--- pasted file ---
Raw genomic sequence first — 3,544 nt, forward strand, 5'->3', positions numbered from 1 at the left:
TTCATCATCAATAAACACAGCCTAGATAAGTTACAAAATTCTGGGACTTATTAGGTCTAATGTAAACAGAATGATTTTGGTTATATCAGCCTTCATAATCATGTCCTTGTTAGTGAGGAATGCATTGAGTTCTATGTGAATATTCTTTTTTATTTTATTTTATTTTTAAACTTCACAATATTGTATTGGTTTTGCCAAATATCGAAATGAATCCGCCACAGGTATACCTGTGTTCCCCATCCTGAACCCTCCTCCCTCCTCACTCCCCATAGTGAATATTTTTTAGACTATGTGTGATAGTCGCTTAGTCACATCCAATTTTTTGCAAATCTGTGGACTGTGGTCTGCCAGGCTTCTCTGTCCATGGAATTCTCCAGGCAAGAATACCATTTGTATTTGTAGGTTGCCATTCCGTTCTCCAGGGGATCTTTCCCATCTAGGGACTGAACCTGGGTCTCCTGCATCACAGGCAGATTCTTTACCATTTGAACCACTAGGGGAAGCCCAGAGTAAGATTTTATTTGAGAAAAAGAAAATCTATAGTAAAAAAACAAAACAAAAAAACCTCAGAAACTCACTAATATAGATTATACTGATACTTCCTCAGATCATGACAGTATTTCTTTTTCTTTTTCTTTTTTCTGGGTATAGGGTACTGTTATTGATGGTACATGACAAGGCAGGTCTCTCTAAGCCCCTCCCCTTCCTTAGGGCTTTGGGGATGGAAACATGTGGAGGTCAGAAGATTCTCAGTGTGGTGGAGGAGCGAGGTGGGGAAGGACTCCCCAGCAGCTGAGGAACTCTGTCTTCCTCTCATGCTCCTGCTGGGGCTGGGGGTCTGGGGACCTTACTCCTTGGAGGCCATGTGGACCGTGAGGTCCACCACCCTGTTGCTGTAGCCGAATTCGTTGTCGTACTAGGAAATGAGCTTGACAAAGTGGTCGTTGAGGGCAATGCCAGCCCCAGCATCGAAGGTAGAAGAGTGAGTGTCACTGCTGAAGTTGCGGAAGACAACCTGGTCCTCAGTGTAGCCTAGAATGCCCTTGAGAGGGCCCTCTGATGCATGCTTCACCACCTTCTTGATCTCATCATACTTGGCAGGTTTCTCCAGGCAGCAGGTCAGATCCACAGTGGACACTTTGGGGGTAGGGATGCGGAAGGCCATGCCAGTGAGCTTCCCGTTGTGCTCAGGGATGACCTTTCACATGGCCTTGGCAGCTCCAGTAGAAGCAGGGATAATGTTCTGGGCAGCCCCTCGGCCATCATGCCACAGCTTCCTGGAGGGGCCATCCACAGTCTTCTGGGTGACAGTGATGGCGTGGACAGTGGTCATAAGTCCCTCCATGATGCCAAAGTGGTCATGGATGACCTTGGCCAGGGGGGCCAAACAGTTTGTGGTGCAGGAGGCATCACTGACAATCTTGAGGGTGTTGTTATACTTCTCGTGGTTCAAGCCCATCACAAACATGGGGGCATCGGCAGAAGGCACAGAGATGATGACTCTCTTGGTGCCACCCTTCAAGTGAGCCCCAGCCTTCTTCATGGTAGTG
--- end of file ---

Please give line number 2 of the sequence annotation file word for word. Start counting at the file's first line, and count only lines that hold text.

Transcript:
TTCATCATCAATAAACACAGCCTAGATAAGTTACAAAATTCTGGGACTTATTAGGTCTAATGTAAACAGAATGATTTTGGTTATATCAGCCTTCATAATCATGTCCTTGTTAGTGAGGAATGCATTGAGTTCTATGTGAATATTCTTTTTTATTTTATTTTATTTTTAAACTTCACAATATTGTATTGGTTTTGCCAAATATCGAAATGAATCCGCCACAGGTATACCTGTGTTCCCCATCCTGAACCCTCCTCCCTCCTCACTCCCCATAGTGAATATTTTTTAGACTATGTGTGATAGTCGCTTAGTCACATCCAATTTTTTGCAAATCTGTGGACTGTGGTCTGCCAGGCTTCTCTGTCCATGGAATTCTCCAGGCAAGAATACCATTTGTATTTGTAGGTTGCCATTCCGTTCTCCAGGGGATCTTTCCCATCTAGGGACTGAACCTGGGTCTCCTGCATCACAGGCAGATTCTTTACCATTTGAACCACTAGGGGAAGCCCAGAGTAAGATTTTATTTGAGAAAAAGAAAATCTATAGTAAAAAAACAAAACAAAAAAACCTCAGAAACTCACTAATATAGATTATACTGATACTTCCTCAGATCATGACAGTATTTCTTTTTCTTTTTCTTTTTTCTGGGTATAGGGTACTGTTATTGATGGTACATGACAAGGCAGGTCTCTCTAAGCCCCTCCCCTTCCTTAGGGCTTTGGGGATGGAAACATGTGGAGGTCAGAAGATTCTCAGTGTGGTGGAGGAGCGAGGTGGGGAAGGACTCCCCAGCAGCTGAGGAACTCTGTCTTCCTCTCATGCTCCTGCTGGGGCTGGGGGTCTGGGGACCTTACTCCTTGGAGGCCATGTGGACCGTGAGGTCCACCACCCTGTTGCTGTAGCCGAATTCGTTGTCGTACTAGGAAATGAGCTTGACAAAGTGGTCGTTGAGGGCAATGCCAGCCCCAGCATCGAAGGTAGAAGAGTGAGTGTCACTGCTGAAGTTGCGGAAGACAACCTGGTCCTCAGTGTAGCCTAGAATGCCCTTGAGAGGGCCCTCTGATGCATGCTTCACCACCTTCTTGATCTCATCATACTTGGCAGGTTTCTCCAGGCAGCAGGTCAGATCCACAGTGGACACTTTGGGGGTAGGGATGCGGAAGGCCATGCCAGTGAGCTTCCCGTTGTGCTCAGGGATGACCTTTCACATGGCCTTGGCAGCTCCAGTAGAAGCAGGGATAATGTTCTGGGCAGCCCCTCGGCCATCATGCCACAGCTTCCTGGAGGGGCCATCCACAGTCTTCTGGGTGACAGTGATGGCGTGGACAGTGGTCATAAGTCCCTCCATGATGCCAAAGTGGTCATGGATGACCTTGGCCAGGGGGGCCAAACAGTTTGTGGTGCAGGAGGCATCACTGACAATCTTGAGGGTGTTGTTATACTTCTCGTGGTTCAAGCCCATCACAAACATGGGGGCATCGGCAGAAGGCACAGAGATGATGACTCTCTTGGTGCCACCCTTCAAGTGAGCCCCAGCCTTCTTCATGGTAGTG